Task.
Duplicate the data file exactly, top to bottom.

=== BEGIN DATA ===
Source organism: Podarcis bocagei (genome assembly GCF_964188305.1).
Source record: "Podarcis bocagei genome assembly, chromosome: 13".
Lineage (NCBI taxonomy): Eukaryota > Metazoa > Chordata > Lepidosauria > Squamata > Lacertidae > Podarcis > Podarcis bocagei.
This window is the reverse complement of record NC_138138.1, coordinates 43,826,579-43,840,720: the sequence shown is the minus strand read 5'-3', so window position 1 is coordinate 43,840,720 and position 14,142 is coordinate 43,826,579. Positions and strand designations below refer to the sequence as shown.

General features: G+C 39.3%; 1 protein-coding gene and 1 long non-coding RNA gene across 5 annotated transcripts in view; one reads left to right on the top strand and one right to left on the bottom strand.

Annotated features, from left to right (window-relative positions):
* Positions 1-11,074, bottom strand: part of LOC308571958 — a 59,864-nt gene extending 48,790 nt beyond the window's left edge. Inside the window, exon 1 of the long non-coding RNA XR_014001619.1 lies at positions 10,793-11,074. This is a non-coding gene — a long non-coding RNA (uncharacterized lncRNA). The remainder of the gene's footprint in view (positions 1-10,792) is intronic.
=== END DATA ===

Source organism: Podarcis bocagei (genome assembly GCF_964188305.1).
Source record: "Podarcis bocagei genome assembly, chromosome: 13".
Lineage (NCBI taxonomy): Eukaryota > Metazoa > Chordata > Lepidosauria > Squamata > Lacertidae > Podarcis > Podarcis bocagei.
This window is the reverse complement of record NC_138138.1, coordinates 43,826,579-43,840,720: the sequence shown is the minus strand read 5'-3', so window position 1 is coordinate 43,840,720 and position 14,142 is coordinate 43,826,579. Positions and strand designations below refer to the sequence as shown.

General features: G+C 39.3%; 1 protein-coding gene and 1 long non-coding RNA gene across 5 annotated transcripts in view; one reads left to right on the top strand and one right to left on the bottom strand.

Annotated features, from left to right (window-relative positions):
* Positions 1-11,074, bottom strand: part of LOC308571958 — a 59,864-nt gene extending 48,790 nt beyond the window's left edge. Inside the window, exon 1 of the long non-coding RNA XR_014001619.1 lies at positions 10,793-11,074. This is a non-coding gene — a long non-coding RNA (uncharacterized lncRNA). The remainder of the gene's footprint in view (positions 1-10,792) is intronic.